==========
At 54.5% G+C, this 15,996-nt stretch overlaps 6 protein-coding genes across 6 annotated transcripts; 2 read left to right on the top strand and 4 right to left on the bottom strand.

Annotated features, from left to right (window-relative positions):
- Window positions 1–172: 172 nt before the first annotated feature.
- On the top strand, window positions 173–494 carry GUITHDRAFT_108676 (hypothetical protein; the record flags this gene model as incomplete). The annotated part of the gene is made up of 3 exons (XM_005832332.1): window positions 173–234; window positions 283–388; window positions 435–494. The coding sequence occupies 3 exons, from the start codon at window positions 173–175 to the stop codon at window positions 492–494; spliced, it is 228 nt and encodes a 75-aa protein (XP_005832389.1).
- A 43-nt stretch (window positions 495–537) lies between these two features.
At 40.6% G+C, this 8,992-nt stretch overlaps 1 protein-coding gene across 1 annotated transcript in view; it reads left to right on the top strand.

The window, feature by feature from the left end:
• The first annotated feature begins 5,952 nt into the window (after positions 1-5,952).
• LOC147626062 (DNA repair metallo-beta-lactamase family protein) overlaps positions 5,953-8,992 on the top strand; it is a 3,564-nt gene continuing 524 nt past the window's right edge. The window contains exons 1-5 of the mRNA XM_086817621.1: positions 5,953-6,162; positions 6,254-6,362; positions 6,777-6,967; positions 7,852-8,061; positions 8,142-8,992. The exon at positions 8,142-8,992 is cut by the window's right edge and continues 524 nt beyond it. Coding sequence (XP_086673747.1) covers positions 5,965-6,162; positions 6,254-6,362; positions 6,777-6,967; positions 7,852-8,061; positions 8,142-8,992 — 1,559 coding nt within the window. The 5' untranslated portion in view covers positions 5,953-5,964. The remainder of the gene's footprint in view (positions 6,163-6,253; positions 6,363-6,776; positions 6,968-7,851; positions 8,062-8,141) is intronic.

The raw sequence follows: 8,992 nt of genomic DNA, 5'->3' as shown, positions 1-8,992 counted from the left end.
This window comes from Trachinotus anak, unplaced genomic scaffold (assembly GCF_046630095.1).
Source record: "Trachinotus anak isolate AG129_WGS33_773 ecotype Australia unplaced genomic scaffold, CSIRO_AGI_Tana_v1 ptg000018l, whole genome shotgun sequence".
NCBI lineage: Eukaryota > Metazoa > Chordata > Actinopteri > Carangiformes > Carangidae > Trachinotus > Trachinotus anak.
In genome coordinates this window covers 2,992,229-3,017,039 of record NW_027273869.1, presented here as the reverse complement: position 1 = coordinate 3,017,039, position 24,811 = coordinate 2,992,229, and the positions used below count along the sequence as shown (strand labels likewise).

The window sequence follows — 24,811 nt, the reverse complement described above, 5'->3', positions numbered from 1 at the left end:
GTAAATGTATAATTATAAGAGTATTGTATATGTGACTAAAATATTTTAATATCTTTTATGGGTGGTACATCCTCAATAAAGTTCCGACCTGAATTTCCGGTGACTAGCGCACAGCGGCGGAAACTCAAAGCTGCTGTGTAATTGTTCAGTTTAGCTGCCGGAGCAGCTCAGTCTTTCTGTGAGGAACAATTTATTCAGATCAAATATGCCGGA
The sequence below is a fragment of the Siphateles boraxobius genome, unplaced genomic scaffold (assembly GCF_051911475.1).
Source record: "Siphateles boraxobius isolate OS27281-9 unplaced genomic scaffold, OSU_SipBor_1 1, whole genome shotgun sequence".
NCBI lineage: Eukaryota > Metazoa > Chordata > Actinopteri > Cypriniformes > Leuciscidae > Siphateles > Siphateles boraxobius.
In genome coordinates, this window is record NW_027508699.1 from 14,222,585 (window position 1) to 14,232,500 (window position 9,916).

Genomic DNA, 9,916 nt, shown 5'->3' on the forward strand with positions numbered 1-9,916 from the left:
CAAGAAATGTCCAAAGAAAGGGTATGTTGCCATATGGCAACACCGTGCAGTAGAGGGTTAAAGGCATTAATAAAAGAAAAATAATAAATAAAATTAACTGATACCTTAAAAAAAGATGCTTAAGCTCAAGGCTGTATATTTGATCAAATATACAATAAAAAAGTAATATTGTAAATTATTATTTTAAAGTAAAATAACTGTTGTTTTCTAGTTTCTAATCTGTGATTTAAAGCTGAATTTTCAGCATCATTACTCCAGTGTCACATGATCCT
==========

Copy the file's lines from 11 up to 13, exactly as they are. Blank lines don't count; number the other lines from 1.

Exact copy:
This window comes from Trachinotus anak, unplaced genomic scaffold (assembly GCF_046630095.1).
Source record: "Trachinotus anak isolate AG129_WGS33_773 ecotype Australia unplaced genomic scaffold, CSIRO_AGI_Tana_v1 ptg000018l, whole genome shotgun sequence".
NCBI lineage: Eukaryota > Metazoa > Chordata > Actinopteri > Carangiformes > Carangidae > Trachinotus > Trachinotus anak.